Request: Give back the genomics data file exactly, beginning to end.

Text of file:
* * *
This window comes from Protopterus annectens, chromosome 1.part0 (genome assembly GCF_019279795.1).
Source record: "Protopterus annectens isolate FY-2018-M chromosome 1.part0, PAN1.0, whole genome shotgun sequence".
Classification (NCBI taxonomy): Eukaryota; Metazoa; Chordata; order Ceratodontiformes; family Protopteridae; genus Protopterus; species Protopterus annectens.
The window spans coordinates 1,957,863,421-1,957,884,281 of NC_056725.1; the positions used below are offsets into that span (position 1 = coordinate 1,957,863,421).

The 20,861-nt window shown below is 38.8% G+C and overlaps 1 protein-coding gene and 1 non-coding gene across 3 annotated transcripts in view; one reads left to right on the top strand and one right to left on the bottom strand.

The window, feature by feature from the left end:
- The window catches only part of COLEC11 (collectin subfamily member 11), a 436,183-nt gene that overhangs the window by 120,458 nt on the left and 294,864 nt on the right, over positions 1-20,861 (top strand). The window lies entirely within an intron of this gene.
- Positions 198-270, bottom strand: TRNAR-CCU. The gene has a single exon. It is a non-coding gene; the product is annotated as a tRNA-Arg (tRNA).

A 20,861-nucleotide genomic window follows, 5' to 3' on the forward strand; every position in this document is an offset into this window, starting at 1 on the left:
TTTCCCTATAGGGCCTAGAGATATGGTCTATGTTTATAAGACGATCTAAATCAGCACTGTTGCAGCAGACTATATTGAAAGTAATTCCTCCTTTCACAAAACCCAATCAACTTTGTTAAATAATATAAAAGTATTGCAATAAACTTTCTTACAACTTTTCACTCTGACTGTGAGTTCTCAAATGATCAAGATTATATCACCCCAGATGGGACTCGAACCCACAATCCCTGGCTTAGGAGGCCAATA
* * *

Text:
This window comes from Protopterus annectens, chromosome 1.part0 (genome assembly GCF_019279795.1).
Source record: "Protopterus annectens isolate FY-2018-M chromosome 1.part0, PAN1.0, whole genome shotgun sequence".
Classification (NCBI taxonomy): Eukaryota; Metazoa; Chordata; order Ceratodontiformes; family Protopteridae; genus Protopterus; species Protopterus annectens.
The window spans coordinates 1,957,863,421-1,957,884,281 of NC_056725.1; the positions used below are offsets into that span (position 1 = coordinate 1,957,863,421).

The 20,861-nt window shown below is 38.8% G+C and overlaps 1 protein-coding gene and 1 non-coding gene across 3 annotated transcripts in view; one reads left to right on the top strand and one right to left on the bottom strand.

The window, feature by feature from the left end:
- The window catches only part of COLEC11 (collectin subfamily member 11), a 436,183-nt gene that overhangs the window by 120,458 nt on the left and 294,864 nt on the right, over positions 1-20,861 (top strand). The window lies entirely within an intron of this gene.
- Positions 198-270, bottom strand: TRNAR-CCU. The gene has a single exon. It is a non-coding gene; the product is annotated as a tRNA-Arg (tRNA).

A 20,861-nucleotide genomic window follows, 5' to 3' on the forward strand; every position in this document is an offset into this window, starting at 1 on the left:
TTTCCCTATAGGGCCTAGAGATATGGTCTATGTTTATAAGACGATCTAAATCAGCACTGTTGCAGCAGACTATATTGAAAGTAATTCCTCCTTTCACAAAACCCAATCAACTTTGTTAAATAATATAAAAGTATTGCAATAAACTTTCTTACAACTTTTCACTCTGACTGTGAGTTCTCAAATGATCAAGATTATATCACCCCAGATGGGACTCGAACCCACAATCCCTGGCTTAGGAGGCCAATA